I reject by definition all ideology and certainty . . . the man who searches hasn’t found. The quasi-catechistic reference to the Traditionalist Ideology of Guénon and Evola seems too pat to me. It fences the world within a totalitarian enclosure. I was bothered as well by a certain Indo-European polemic. I don’t deny that the cultural identity of the West rests upon a substrate of Indo-European languages. However the militant affirmation of paganism seems at the very least surrealist and misplaced, though it is true we are all pagans, monotheists, Latins, Greeks, and Biblists [sic] . . . I met among you many exceptional men, many I hold in high esteem. I have also lived through a strange feeling of confusion and distraction. It is as if I had lost my way. A spiritual path that is exclusively Pagan does not work for me.
This poorly constructed letter was read in Lodge during Christophe’s last visit. When it was finished the heavy silence was broken by an Evolian of the 30th degree who said: “He has understood nothing.”
What was it that Christophe did not understand? The memoirist is the least qualified to answer this question. Why was Gilles, who also rejected Evola, spared the snide remarks about not understanding? The Brothers certainly seem tolerant of those who disagree about Evola, but only certain kinds of disagreement deserve respect. If one were to speculate, the answer to this question, like the answer to the peaceful presence of Jewish Brothers, may be found in his failure to comprehend the Evolian concept of the “Race of the Spirit” vs. “Race of the Flesh.” While Christophe was playing the post-war blame game, the rest of the Brothers, Jew and Gentile alike, were speaking an entirely different language. Likewise, one might imagine that Gilles’ opposition to Evola would sound very similar to that offered by Charles Upton when interviewed on this site. Such a spiritually developed riposte to Evola was absent from the memoir.
Christophe then joined the Grande Loge de France. He spent several years there that merited little mention in his memoir before quitting Masonry altogether in 2000. In his interviews with the press he vehemently denies that this is a denunciation of Masonry. There are touching moments in the book, primarily as he struggles with the slow loss of his mother, as well as many amusing caricatures. While he clearly saw the shortcomings of Gilles, there was a strong mentor/student relationship that provided the spiritual guidance Christophe needed at that time, though he tries to downplay it in the text. There is an undoubtedly negative tone to the book, despite the distance of years between the events and the time he wrote his memoirs. Much of the memoir is recounting, with unintentional irony, how he always considered himself superior to the Elitists. Nonetheless, he passionately says he has no regrets and benefited greatly on a spiritual level from this period of engagement with Masonry.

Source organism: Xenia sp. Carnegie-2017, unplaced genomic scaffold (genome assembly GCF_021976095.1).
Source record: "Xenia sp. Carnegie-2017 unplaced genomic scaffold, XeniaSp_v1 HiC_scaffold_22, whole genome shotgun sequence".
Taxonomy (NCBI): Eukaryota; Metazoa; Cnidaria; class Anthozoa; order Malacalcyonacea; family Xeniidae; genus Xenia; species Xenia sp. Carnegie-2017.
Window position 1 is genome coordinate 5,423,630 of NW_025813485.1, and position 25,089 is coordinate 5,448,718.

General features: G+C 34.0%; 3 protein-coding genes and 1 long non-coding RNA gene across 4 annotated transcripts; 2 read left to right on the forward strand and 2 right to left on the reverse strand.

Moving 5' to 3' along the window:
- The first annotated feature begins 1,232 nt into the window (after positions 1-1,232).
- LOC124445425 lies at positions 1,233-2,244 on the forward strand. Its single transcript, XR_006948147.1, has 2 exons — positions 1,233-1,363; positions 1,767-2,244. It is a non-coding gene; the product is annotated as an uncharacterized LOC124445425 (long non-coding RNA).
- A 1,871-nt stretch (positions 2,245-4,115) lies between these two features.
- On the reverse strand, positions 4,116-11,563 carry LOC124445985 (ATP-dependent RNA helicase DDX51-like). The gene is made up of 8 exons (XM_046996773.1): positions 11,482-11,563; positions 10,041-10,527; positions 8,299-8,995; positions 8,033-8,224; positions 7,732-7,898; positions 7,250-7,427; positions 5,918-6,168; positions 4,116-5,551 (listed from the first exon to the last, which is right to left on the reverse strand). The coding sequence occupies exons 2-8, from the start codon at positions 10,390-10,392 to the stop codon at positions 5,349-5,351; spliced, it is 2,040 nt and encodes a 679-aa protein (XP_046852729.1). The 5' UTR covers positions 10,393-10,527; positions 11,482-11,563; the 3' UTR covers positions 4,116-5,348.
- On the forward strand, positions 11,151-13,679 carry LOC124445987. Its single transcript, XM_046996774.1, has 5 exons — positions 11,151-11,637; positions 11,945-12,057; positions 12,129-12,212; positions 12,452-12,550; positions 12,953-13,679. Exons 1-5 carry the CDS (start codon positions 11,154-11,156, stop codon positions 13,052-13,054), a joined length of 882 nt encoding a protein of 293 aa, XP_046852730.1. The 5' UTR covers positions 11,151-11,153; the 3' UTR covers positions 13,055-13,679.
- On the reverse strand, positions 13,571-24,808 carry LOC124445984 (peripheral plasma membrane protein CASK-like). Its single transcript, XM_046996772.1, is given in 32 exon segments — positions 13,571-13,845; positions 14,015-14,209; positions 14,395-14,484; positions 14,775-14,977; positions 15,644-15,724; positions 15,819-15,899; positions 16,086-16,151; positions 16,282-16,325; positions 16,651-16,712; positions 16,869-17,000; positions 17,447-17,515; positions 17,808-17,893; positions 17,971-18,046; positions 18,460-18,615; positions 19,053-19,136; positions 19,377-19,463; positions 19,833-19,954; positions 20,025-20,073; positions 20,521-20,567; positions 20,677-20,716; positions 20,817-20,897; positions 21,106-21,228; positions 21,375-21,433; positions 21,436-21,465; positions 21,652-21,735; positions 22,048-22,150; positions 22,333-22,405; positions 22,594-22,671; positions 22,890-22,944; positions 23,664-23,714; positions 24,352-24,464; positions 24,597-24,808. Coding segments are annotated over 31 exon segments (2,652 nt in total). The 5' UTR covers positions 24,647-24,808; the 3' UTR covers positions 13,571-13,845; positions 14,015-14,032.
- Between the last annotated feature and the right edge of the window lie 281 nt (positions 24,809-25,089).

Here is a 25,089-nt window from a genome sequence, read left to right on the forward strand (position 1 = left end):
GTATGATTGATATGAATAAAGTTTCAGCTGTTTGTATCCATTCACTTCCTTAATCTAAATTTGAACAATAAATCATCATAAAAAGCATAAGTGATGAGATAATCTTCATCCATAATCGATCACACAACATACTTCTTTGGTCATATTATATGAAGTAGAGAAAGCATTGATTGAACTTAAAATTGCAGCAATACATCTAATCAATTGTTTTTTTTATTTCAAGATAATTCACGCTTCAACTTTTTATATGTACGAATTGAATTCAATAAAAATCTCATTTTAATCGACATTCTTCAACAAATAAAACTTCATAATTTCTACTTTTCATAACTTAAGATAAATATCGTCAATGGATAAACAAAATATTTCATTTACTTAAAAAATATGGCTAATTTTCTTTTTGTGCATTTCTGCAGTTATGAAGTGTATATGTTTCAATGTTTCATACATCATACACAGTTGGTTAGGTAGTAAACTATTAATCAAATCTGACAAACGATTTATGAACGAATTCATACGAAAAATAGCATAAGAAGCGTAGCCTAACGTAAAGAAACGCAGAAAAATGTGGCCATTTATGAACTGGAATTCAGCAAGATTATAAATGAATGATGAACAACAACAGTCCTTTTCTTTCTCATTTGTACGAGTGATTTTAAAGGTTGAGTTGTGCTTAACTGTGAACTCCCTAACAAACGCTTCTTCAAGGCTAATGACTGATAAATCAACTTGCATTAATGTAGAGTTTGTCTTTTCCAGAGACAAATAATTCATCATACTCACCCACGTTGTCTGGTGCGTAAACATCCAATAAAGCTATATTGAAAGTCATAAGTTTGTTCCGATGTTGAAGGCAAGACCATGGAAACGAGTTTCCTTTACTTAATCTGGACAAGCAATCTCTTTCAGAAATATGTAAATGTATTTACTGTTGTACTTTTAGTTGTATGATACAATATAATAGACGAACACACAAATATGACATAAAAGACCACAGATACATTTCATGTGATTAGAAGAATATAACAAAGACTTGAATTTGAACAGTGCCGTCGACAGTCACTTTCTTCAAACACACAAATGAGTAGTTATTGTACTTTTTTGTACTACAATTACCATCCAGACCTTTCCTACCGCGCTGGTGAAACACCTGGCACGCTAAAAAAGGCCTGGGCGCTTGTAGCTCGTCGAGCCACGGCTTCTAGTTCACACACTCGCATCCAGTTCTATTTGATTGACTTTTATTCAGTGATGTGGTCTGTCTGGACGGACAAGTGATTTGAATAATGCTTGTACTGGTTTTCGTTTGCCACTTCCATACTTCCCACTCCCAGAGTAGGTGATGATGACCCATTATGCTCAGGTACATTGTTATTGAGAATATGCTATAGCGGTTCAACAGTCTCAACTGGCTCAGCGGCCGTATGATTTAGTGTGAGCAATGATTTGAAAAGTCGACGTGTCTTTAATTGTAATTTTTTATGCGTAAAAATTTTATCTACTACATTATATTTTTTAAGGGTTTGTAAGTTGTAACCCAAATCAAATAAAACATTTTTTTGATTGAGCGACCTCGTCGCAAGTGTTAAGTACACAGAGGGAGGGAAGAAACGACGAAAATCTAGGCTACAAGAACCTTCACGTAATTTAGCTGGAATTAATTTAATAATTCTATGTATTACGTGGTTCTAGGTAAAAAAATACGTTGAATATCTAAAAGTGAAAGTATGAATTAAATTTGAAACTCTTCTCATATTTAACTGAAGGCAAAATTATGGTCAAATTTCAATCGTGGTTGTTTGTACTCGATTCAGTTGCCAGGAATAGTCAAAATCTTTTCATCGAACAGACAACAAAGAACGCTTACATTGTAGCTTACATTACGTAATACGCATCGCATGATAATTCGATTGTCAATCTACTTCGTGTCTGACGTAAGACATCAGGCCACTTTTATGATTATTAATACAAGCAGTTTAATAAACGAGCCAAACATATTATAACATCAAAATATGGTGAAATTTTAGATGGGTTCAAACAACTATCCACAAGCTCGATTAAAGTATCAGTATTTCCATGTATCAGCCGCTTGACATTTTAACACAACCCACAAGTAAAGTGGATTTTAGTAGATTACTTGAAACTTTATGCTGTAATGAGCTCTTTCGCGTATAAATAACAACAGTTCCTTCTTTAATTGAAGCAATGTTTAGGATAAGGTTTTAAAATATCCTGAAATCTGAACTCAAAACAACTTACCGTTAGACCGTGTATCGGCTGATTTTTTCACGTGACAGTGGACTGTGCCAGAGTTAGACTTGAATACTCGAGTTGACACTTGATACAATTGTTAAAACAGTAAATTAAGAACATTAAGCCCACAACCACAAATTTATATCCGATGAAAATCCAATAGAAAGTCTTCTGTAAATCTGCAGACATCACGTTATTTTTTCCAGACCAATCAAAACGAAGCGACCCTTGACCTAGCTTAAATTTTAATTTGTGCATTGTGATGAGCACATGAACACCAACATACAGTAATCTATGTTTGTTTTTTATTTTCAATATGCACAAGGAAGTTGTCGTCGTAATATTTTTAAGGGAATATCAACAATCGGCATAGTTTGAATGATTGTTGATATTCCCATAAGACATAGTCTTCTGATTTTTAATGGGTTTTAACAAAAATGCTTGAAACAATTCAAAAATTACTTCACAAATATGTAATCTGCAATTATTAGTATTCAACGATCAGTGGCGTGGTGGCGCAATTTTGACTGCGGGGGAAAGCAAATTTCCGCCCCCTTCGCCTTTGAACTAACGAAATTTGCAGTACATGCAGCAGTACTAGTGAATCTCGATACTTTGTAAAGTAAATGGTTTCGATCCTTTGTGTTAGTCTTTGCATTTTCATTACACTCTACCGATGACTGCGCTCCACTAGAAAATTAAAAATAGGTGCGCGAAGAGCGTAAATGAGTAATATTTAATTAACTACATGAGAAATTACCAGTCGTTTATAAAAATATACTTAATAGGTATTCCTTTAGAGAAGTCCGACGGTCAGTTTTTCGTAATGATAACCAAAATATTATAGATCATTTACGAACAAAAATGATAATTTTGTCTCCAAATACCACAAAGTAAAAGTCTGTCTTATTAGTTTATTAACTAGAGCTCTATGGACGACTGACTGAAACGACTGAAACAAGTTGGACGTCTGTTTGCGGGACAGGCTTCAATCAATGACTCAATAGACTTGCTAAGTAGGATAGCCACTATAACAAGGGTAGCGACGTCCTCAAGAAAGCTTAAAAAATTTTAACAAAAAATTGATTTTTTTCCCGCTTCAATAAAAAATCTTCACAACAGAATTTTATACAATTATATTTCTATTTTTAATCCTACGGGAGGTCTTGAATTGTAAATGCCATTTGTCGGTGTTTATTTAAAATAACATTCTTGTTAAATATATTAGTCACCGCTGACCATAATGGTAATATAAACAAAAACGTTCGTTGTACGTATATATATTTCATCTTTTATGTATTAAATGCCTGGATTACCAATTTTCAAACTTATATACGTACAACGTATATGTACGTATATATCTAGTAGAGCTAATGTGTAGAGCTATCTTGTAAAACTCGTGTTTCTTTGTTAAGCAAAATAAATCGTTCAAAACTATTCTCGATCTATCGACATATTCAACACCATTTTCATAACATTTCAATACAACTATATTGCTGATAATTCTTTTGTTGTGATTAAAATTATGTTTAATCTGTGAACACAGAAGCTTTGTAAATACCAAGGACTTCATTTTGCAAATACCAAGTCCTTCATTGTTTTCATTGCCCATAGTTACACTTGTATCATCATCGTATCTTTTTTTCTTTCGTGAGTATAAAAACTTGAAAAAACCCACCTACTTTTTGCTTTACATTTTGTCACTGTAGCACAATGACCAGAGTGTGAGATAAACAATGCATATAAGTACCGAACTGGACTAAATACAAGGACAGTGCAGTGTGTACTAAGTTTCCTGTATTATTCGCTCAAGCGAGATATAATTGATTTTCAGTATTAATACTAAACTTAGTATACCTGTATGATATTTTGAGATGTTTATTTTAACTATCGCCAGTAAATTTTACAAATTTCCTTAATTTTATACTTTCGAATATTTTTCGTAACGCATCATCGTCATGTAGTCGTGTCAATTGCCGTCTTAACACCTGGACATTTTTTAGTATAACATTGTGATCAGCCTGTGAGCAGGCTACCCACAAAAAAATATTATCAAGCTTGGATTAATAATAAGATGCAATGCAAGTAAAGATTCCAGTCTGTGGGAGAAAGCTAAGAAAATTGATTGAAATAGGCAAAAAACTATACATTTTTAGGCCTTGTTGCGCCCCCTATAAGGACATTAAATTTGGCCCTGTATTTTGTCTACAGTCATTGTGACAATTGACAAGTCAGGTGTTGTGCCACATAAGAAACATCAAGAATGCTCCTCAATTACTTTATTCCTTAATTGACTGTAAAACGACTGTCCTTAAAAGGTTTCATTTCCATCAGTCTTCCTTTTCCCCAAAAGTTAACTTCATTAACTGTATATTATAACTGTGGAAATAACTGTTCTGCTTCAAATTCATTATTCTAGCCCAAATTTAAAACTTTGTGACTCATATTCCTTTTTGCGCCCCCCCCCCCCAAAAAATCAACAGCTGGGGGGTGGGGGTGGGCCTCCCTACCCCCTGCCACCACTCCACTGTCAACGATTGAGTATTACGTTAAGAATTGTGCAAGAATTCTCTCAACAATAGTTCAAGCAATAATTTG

Where Are These Evolians Today?
Christophe left the GLNF in 1991. Since then the Obedience has more than doubled in size under the controversial leadership of Francois Stifani. In the 1990s he courted African Heads of State to join, in the hopes of making the GLNF an axis in the France-Afrique corruption circuit. He has promoted rapid growth within France and gave the Obedience an indelible connection with the UMP-led municipal corruption of the Southeast regions of France. Stifani’s personal corruption has more recently led to the GLNFs excommunication by other “Regular” Masons throughout the world, including the US, and to a schism last summer in which perhaps a third of the Lodges (particularly those in Paris) have left to form a new obedience.
The author has made some effort at finding these Evolians. It seems there was never a purge, but because French Masonry is probably more secretive than anywhere else in the world, finding them is a difficult task. Perhaps, after their quasi-exposure and in the context of a civil war, the far Right elements of French Masonry are keeping an even lower profile than usual.
Lessons Learned and Next Steps
The question, “what is Masonry?” seems even more difficult to answer after having read this memoir. This book is a unique exposition of what happens in a Lodge, beyond the exposés on the rituals. The final effect the Traditionalists in the GLNF have on society is uncertain. In France, at least, Masonry continues to be an underground rallying point for extremists, as it was for Jacobites, Whigs, Jacobins, proto-Wiccans and Druid Reconstructionists, Fénelonian Quietists, Martinists, and radical secularists. That is probably an incomplete list. Because Masonry is non-sectarian, Jews were certainly present for much of Masonry’s known history and have found common cause with the Whigs, Jacobins, and Radical Secularists in particular. However, as captivating as the image in Forces Occultes of a hook-nosed shadow behind the Venerable Maître, this is an over-simplification undeserving of our respect.
In North America, Freemasonry is a shrinking organization eager for new members. It is a place where one finds mostly white men who are neither Christian Fundamentalists nor atheists (that is to say college graduates indoctrinated with PC). It is a group which underachieving conspiracy theorists would never join. It is probably full of Implicitly White men, who are striving to succeed in America’s freelance professions. These men probably have an underdeveloped concept of Makers and Takers that can be enriched by certain esoteric ideas presented in the calm, fraternal environment of the Lodge Room.